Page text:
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Unlike the picture above, Messi here is not trying to display any emotion to the public. He appears truly engaged in the embrace by his team mate, which is signified by his closed eyes. The celebration of this goal is for him and his team. He is feeling the moment by shutting out the visual sense. Under more ordinary relaxed social conditions this could be considered positively effimate but the masculine nature of the game “releases the footballers from usual social inhibitions” as Morris puts it.

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In this victory display, the scorer has flung himself on the ground, allowing his team mates to pile onto him so they will not get knocked over. At first sight this may appear contradictory to the usual “increased height display” as describes Desmond Morris, but that is not the case since the display of victory simply transforms from being horizontal to vertical.

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Clothing is a necessity demanded by society. Thus any display of deliberately removing clothes in a public place would be a sign of rebellion. Yellow cards have been issued to footballers who remove their tshirts during the game. This footballer from Nigeria is displaying his toned body in a symbolic rebellious triumph, which appears to be rather rehearsed.

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Contrast the previous picture to the one displayed above. Oscar here is showing a more realistic emotion by displaying a “symbolic” removal of his clothes, signifying a very triumphant feeling. Or maybe he just wants to avoid being fined?

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This is more of an insulting gesture than a triumphant one, but is used in the context of scoring a point above the opponent anyway. Luis Nani here is giving a typical thumbs down to the opponent, showing defeat. The Thumbs down was originally used in the Roman times when the audience indicated to the winning gladiator to slay his opponent. Luis’ tongue jut is displayed in this context to show deliberate bad behavior. You cannot miss out the slight smile on his face, indicating all is in good sport.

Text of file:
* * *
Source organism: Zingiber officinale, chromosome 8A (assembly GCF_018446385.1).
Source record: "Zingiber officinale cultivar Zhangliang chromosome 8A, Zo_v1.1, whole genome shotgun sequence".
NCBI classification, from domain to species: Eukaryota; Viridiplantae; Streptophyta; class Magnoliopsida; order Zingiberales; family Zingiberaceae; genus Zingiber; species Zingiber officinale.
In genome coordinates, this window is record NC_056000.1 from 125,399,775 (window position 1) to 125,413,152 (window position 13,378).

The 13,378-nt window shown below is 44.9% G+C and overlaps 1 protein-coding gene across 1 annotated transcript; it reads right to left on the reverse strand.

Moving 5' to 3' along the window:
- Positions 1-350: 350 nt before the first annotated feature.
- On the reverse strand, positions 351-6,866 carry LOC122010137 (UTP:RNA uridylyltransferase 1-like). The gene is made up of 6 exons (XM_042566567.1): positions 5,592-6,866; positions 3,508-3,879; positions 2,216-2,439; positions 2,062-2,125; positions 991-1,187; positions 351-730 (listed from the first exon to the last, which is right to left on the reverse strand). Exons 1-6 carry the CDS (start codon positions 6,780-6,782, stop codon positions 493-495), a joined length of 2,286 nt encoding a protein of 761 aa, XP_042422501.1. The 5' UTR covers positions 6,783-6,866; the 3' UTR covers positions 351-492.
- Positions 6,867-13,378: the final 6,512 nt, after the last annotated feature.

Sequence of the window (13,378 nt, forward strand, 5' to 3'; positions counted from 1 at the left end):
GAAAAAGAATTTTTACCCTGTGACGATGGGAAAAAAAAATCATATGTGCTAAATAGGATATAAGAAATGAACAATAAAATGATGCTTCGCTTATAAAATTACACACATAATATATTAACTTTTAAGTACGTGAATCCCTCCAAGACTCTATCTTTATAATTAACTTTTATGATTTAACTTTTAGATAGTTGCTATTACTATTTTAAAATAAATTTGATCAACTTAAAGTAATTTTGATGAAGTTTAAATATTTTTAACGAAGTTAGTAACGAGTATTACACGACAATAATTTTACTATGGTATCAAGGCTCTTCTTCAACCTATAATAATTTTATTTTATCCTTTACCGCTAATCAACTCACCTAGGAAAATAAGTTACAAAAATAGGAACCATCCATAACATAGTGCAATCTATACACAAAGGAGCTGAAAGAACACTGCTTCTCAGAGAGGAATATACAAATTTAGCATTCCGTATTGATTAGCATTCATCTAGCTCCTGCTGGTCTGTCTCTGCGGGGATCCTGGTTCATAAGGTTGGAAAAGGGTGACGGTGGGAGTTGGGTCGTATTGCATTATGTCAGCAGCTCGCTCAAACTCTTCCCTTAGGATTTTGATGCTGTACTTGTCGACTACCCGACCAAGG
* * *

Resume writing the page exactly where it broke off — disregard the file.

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Kissing is normally an act displaying attachment or caring. Kissing in public is generally intended to display possession of the object in question. Cafu is showing his joy by kissing the cup, symbolizing he owns the trophy, or that he remembers and cares for his country. A lot of these victory gestures have been made popular by historic footballers or other sportspersons and are now being imitated by the present scorers in their moment of triumph. However, what every separate act of triumph signifies cannot be missed.   References:

  1. People watching by Desmond Morris
  2. Unmasking the face by Paul Ekman

Written by

Khyati Bhatt

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Posted in: Free Tips

About the Author:

Khyati Bhatt has trained for mastery in Speed Reading People with retired FBI special agent Joe Navarro. She founded Simply Body Talk in 2013 to help individuals and corporates fine tune their nonverbal behavior and nonverbal communication. Khyati believes in taking a scientific approach to body language. Her experience as a wealth manager, currency trader, and family entrepreneur has helped sharpen her nonverbal instincts. She is a fervent reader and has explored the work of many psychologists and anthropologists in her field of work.

1 Comment on "Body Language in Football – Triumph Displays"

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  1. All aren’t triumphant displays only!